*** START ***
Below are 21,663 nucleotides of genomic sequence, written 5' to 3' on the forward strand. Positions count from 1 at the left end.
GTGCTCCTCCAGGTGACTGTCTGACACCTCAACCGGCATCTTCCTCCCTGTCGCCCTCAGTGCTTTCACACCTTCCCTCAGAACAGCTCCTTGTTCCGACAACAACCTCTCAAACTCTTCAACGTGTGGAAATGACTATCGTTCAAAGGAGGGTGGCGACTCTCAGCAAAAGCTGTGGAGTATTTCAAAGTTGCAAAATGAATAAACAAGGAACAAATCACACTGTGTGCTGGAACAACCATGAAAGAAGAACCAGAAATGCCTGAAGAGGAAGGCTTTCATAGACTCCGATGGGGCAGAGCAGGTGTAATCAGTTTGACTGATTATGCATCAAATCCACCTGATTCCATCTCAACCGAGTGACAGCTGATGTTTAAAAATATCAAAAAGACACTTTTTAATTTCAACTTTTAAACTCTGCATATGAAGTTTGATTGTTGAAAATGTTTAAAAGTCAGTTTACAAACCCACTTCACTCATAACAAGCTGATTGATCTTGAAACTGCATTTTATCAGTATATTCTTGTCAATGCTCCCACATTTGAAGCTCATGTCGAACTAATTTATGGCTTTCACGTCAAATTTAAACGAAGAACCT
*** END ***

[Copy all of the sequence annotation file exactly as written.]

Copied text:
Below are 21,663 nucleotides of genomic sequence, written 5' to 3' on the forward strand. Positions count from 1 at the left end.
GTGCTCCTCCAGGTGACTGTCTGACACCTCAACCGGCATCTTCCTCCCTGTCGCCCTCAGTGCTTTCACACCTTCCCTCAGAACAGCTCCTTGTTCCGACAACAACCTCTCAAACTCTTCAACGTGTGGAAATGACTATCGTTCAAAGGAGGGTGGCGACTCTCAGCAAAAGCTGTGGAGTATTTCAAAGTTGCAAAATGAATAAACAAGGAACAAATCACACTGTGTGCTGGAACAACCATGAAAGAAGAACCAGAAATGCCTGAAGAGGAAGGCTTTCATAGACTCCGATGGGGCAGAGCAGGTGTAATCAGTTTGACTGATTATGCATCAAATCCACCTGATTCCATCTCAACCGAGTGACAGCTGATGTTTAAAAATATCAAAAAGACACTTTTTAATTTCAACTTTTAAACTCTGCATATGAAGTTTGATTGTTGAAAATGTTTAAAAGTCAGTTTACAAACCCACTTCACTCATAACAAGCTGATTGATCTTGAAACTGCATTTTATCAGTATATTCTTGTCAATGCTCCCACATTTGAAGCTCATGTCGAACTAATTTATGGCTTTCACGTCAAATTTAAACGAAGAACCT